One consequence of serving as SFS president is that I have become more attuned to the rich array of contributions made by individuals in our community. Rather than attempting to impart wisdom or inspiration directly (fat chance, Baxter!), I'll encourage you to find these in my accounts of others–I've always been a story-teller anyway, though an admittedly long-winded one! Accordingly, in the months leading up to our annual, "extended family reunion" in Detroit, I'll use this and other avenues to tell some selected stories, specifically highlighting an array of contributions I think are emblematic of the theme chosen for our meeting, "Navigating Boundaries in Freshwater Science."
BRIDGING HABITAT AND DISCIPLINARY BOUNDARIES
Kelley Fritz–lead author of FWS article, with a spidey subject.
So, you stick a piece of fishing line in the abdomen of a wolf spider (who comes up with this stuff? and where exactly did you stick it?!), you wait 24 hrs, and then voilà! –you have data for an article in the forthcoming issue of Freshwater Science! Well, ok, maybe it wasn't quite that "easy." The article, entitled "Subsidies of essential nutrients from aquatic environments correlate with immune function in terrestrial consumers," was contributed by Dr. Kelley Fritz and coauthors. Kelley, who conducted her Ph.D. research at Southern Illinois University (advised by past SFS president Matt Whiles), focused on resource subsidies across the aquatic-terrestrial boundaries of temporary ponds. For those who know my own interests, you may consider this a biased selection (ok, it is!). The authors discovered a fascinating pattern that required thinking across habitats and integrating disciplines. They compared fatty-acid profiles and immune function of wolf spiders in wetland and upland habitats.In wetlands, these spiders prey on emerging adult aquatic insects as well as amphibian metamorphs, from which they derive long-chain polyunsaturated fatty acids (LC-PUFAs) that are produced by some aquatic algae but not by vascular terrestrial plants, and that are essential to numerous aspects of animal health–including immunity. Fritz et al. assessed immune function by (yes, brace yourself!) inserting monofilament fibers into spiders' abdomens and measuring the degree of filament encapsulation–an established immunological method not typically found in the toolboxes of freshwater scientists! They observed that wetland spiders had higher tissue levels of aquatic-derived LC-PUFAs and elevated immune function compared to upland spiders. Such findings point freshwater scientists in new directions, armed with new questions and tools.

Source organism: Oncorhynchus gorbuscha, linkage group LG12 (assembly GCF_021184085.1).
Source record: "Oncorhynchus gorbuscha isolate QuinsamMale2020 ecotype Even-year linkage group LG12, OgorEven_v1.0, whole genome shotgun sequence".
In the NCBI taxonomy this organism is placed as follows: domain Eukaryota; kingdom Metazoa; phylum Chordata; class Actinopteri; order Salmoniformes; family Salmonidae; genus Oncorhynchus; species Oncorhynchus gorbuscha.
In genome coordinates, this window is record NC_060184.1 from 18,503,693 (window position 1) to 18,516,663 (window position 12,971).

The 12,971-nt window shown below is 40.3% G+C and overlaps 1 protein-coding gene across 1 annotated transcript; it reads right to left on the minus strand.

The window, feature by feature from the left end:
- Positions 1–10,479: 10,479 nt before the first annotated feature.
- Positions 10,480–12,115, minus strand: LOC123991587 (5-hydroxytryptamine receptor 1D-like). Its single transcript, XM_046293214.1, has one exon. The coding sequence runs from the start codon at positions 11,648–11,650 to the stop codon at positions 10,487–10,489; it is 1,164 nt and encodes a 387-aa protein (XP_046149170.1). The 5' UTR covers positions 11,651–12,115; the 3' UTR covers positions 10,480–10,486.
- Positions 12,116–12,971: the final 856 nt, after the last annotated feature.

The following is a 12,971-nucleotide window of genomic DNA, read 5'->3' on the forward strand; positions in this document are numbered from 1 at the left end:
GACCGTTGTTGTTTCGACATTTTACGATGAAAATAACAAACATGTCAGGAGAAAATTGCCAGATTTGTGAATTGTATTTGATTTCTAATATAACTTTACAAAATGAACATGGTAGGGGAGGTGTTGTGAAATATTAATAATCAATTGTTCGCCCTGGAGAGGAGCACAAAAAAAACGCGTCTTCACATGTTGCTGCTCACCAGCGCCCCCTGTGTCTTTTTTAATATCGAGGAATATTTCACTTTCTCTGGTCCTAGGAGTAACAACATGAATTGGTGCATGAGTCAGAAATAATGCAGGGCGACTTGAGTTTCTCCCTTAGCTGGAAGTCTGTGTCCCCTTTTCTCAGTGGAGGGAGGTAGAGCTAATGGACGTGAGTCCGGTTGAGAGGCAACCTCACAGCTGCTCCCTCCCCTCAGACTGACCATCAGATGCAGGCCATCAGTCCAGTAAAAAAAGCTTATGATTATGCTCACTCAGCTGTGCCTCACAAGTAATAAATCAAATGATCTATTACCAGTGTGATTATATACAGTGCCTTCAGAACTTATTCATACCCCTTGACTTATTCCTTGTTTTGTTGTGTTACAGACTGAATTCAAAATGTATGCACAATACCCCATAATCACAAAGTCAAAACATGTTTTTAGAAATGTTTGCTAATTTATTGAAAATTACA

LINKING SCIENCE AND POLICY
Mike Paul in his frog pose-navigator of the science-policy interface (aka, "the swamp").